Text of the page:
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The secret to passing your driving test

How to do your best on the test

You’ve been out on the roads practising and you’re finally ready to take your driving test. But is there a secret to success? We look at why some people don’t pass first time and offer tips to help with test day nerves.

The secret to passing your driving test

The top reasons for failing a driving test

Data from gov.uk gives the following points as the top reasons for not passing.

  • Junctions: lack of observation at a junction
  • Mirrors: failing to use mirrors when changing direction
  • Steering: lack of steering control
  • Positioning: unsafe or inappropriate road position according to surroundings
  • Move off: failing to use MSM (mirror signal manoeuvre) and lack of control when moving off
  • Response to signals: not responding to traffic lights and road markings appropriately
  • Reverse park: lack of control when reverse parking

How nerves can lead to mistakes

When someone becomes nervous, it affects their ability to concentrate – a vital function for driving.

Nervousness and anxiety are related to the ‘fight, flight or freeze’ response – a biological reaction that evolved to help us protect ourselves from danger. This takes resources away from the part of our brain that does all the in-depth decision making.

Curbing driving test nerves

Here are some techniques to help you stay calm before and during your test:

1. Get plenty of rest

Sleep helps restore our resources, but don’t try and substitute a lack of sleep with caffeine. Limiting your caffeine intake and a good night’s sleep before your driving test can make a significant difference.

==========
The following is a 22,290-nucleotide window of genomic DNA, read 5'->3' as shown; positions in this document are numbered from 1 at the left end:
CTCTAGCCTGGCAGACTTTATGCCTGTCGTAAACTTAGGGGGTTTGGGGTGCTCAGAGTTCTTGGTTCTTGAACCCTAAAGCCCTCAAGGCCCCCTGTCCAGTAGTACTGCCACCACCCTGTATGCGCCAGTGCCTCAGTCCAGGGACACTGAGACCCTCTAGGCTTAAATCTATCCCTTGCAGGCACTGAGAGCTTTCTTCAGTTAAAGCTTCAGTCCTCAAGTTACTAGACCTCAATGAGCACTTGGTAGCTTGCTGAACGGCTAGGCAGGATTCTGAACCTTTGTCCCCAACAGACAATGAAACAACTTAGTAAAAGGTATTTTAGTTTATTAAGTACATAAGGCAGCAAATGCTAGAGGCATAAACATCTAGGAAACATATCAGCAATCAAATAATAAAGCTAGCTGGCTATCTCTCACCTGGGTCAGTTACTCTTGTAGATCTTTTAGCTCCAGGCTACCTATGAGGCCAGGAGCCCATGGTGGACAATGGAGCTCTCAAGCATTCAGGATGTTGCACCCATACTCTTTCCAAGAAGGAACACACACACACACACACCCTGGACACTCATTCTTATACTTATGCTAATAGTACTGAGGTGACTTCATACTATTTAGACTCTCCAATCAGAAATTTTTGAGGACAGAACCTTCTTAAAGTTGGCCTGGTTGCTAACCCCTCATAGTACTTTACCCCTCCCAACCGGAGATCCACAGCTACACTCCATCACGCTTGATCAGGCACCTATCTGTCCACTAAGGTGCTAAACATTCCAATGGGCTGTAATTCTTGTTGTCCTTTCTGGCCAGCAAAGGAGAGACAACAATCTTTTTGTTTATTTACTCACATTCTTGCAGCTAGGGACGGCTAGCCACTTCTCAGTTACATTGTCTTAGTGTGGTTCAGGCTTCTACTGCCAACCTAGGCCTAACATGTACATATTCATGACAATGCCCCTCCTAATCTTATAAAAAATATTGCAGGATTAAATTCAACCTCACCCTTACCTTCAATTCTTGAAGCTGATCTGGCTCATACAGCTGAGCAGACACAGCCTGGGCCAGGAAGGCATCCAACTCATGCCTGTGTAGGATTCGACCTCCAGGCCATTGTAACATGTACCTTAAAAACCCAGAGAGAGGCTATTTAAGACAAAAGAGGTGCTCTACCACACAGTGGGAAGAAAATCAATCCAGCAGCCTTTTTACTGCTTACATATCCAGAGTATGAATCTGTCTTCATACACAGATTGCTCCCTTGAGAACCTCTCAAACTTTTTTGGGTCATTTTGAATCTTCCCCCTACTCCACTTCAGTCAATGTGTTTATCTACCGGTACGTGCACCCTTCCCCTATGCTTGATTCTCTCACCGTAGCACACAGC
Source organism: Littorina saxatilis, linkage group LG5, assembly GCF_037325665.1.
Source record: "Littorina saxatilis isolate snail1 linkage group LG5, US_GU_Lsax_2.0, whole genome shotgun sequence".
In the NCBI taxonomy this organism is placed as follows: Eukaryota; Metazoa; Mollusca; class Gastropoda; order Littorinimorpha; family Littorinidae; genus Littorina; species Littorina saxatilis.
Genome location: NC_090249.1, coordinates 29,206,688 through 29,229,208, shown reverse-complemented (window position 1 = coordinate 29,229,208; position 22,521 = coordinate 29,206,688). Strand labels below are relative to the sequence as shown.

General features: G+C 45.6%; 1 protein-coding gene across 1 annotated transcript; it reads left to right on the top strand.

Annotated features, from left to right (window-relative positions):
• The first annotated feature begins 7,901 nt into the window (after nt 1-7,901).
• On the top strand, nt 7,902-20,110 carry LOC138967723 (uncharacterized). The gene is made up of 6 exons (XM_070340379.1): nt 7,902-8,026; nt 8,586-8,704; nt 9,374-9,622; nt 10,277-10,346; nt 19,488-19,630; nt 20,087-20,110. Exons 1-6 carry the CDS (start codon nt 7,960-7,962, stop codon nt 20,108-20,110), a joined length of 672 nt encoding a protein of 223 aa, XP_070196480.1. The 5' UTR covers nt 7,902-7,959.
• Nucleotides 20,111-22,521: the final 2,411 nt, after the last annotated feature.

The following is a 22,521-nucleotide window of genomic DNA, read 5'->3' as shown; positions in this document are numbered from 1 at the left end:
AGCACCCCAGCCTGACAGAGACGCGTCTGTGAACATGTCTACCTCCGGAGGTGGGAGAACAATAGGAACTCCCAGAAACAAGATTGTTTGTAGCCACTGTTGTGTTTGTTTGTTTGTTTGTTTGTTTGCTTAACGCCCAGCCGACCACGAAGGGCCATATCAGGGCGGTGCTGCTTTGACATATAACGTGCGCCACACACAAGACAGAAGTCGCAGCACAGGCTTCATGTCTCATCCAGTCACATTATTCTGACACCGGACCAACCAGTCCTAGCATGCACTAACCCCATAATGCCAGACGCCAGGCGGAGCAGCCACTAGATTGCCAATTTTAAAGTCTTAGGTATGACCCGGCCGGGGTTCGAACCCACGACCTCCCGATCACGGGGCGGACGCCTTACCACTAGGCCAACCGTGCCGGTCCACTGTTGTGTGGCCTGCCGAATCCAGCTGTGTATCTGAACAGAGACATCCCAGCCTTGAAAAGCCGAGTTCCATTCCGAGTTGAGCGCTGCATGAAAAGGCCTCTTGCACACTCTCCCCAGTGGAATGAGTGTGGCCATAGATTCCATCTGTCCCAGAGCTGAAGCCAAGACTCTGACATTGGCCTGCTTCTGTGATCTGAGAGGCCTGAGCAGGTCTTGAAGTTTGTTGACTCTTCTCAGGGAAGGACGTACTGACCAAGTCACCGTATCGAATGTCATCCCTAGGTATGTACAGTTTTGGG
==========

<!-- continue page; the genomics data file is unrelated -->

2 . Visualise success 

Our brains tend to focus on negative things which doesn’t do us any favours. Visualising success and imagining how that would feel can help you keep a positive frame of mind. Acknowledge that you’re human and if you fail then it isn’t the end of the world. You can learn from your mistakes and feel more familiar with the test next time.

3. Be present

Our fears are largely centred on things that aren’t currently happening so we are apprehensive of what might be in the future. To keep your mind and body focused on the present moment, pay attention to what you can see, taste, hear, smell and feel. This will take your focus away from the past or future.

4. Pay attention to your body

When we’re stressed, our breathing becomes faster and very shallow. To counter this, try deep breathing, which can help to make you calmer. 

Counting to ten, you’re setting your brain a straightforward task that engages a specific part of your brain, so taking the focus away from the central part of the brain that’s responsible for ‘fight or flight’.

When we’re nervous or stressed, our muscles become tense. In the same way, when our muscles are tense, we’re sending a signal to our brain that something stressful is occurring. One technique - called SMS: soften my shoulders - can help to send signals to your brain that you’re becoming more relaxed.

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